The Times West Virginian

Business

February 16, 2014

IRS warns that anybody can be target of scam

FAIRMONT — With the income tax filing season underway, consumers should be aware of scams that can target anyone.

Internal Revenue Service spokesperson Mark Hanson said one scam with a new angle has been circulating. What makes this scheme unique is the amount of information that the scammers already have about taxpayers, such as their name, their phone number and either their entire Social Security number or the last four digits.

Also, the criminals find a way to make the phone calls appear on caller ID as if they’re coming from one of the IRS’ toll-free numbers. While these calls may seem very real, they are not actually originating from an IRS facility, Hanson said.

He said the individual on the other end of the phone line tells the taxpayer that he or she owes taxes and must provide a credit card, debit card or bank account number.

Hanson stressed that the IRS doesn’t operate in this way when collecting money from taxpayers. If correspondence with a taxpayer about a tax return is needed, the IRS will first send a notice in the mail. If the IRS ends up having to make a phone call, it will never ask the individual to provide sensitive information over the phone.

If consumers aren’t falling for the scammer’s trap, the caller will often become hostile and make threats, he said. The crook may threaten to revoke the person’s driver’s license or business license or hurt their immigration status.

“This could target anybody,” Hanson said. “They’re trying to hurt people. They want your sensitive personal information so they can steal.”

Email scams during tax time have been a problem for years, he said. Hanson explained that the IRS does not send out unsolicited email messages asking for taxpayer information. Again, this is not the way that the IRS does business, and the agency will send a letter in the mail if contact is needed.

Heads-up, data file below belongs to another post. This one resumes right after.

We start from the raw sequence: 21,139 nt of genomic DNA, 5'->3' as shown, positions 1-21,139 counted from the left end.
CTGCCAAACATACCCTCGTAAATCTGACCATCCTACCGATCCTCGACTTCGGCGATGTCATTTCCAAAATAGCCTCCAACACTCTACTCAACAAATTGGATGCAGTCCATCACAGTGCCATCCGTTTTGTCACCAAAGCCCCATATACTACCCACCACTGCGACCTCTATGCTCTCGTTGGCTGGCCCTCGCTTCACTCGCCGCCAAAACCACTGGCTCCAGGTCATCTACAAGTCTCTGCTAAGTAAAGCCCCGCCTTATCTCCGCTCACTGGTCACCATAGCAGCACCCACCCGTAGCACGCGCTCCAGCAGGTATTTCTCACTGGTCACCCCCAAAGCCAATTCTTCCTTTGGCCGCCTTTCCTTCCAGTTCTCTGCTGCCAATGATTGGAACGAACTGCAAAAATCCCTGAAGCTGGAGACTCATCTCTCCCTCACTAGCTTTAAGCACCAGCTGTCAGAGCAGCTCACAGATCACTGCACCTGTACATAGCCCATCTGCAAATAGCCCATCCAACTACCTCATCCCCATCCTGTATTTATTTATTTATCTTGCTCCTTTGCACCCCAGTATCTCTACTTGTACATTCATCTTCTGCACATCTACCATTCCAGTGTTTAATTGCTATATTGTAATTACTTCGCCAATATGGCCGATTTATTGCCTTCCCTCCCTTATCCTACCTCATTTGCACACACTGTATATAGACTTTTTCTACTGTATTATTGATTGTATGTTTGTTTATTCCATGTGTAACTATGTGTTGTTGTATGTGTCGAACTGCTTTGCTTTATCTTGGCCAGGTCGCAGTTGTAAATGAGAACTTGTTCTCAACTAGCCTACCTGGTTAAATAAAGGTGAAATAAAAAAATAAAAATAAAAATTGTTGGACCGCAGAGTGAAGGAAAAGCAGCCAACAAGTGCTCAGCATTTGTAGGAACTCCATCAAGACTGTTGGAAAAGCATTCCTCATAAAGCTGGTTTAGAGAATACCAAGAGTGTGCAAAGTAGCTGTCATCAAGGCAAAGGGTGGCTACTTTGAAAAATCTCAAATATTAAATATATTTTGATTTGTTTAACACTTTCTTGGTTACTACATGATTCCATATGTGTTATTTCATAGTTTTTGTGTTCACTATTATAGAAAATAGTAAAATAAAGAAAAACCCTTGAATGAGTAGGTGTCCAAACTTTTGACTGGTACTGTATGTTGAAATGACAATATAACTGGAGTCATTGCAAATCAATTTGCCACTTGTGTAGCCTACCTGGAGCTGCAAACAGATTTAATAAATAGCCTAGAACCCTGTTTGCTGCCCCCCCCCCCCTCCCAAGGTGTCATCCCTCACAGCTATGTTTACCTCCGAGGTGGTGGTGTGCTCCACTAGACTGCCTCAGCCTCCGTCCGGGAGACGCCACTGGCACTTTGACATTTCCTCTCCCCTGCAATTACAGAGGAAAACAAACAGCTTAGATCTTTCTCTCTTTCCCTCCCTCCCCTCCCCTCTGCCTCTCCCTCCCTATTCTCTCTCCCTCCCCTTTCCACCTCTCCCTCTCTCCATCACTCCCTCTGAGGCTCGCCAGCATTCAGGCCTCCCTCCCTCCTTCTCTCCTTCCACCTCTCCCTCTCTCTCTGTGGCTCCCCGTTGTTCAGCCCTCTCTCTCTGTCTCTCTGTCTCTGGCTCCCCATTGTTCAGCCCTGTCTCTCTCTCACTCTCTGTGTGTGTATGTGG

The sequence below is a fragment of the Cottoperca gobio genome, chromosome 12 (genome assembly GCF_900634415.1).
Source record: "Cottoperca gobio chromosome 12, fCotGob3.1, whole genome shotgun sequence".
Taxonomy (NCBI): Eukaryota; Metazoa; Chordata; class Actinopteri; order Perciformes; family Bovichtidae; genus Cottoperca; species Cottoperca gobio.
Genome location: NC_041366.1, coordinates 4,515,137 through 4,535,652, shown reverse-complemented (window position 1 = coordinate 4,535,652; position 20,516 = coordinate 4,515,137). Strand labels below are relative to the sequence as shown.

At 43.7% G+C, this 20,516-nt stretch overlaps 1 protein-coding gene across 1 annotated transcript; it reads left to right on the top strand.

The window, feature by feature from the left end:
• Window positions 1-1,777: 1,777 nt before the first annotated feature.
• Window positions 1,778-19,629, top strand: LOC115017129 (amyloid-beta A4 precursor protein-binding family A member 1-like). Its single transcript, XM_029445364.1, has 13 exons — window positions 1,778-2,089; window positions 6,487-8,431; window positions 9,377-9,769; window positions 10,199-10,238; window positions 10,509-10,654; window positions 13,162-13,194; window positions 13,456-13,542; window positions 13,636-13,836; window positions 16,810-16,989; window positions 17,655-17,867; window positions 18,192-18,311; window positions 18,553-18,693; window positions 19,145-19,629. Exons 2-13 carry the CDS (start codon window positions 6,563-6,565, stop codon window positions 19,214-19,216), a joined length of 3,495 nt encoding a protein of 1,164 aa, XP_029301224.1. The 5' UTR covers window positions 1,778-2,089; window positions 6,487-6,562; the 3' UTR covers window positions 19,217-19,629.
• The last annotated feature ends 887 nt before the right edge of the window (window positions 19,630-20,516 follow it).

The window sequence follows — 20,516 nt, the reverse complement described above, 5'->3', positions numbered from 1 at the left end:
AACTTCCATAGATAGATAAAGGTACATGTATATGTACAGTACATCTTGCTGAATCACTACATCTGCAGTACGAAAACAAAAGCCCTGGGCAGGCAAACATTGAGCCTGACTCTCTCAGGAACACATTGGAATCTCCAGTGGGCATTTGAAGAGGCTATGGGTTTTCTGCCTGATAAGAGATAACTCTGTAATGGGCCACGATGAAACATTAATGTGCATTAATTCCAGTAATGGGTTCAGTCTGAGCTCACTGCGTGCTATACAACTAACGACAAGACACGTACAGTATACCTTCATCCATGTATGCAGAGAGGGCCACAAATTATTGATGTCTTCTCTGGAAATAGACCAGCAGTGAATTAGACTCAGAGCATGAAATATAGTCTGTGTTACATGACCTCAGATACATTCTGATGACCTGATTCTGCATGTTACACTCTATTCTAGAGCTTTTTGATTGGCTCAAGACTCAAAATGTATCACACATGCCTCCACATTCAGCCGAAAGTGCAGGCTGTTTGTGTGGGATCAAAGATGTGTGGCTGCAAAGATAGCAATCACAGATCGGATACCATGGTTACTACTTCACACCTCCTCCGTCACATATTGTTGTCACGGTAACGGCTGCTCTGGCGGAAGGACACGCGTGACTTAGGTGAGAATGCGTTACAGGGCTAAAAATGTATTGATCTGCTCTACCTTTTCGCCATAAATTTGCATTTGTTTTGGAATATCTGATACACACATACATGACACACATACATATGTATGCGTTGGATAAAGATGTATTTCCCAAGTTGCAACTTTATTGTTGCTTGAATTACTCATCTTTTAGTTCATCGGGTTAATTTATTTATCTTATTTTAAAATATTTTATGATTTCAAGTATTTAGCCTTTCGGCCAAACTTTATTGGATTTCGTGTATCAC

Some email schemes include links to bogus tax preparation websites, which put personal information in the hands of criminals and lead to identity theft. Hanson urged consumers to never provide their personal information and don’t click on the links or open the attachments in these emails.

“The best thing that you can do is delete the message,” he said. “Don’t fall into one of these traps. It’s not the IRS contacting you.”

Consumers are welcome to forward these emails to phishing@irs.gov, which is a specific email address the IRS uses to try to detect patterns and shut down these scams. Additional information is also available on the IRS’s website, irs.gov.

Taxpayers who are seeking the services of a paid tax professional should make sure they pick someone they trust and who is willing to answer questions and provide assistance throughout the process. This is a very important financial transaction, and the IRS will first question the taxpayer if there are any issues with the return, Hanson said.

“Never sign a blank tax return and let somebody else fill it out for you,” he urged. “Never go to a tax professional that charges you a fee based on the amount of refund you are due.”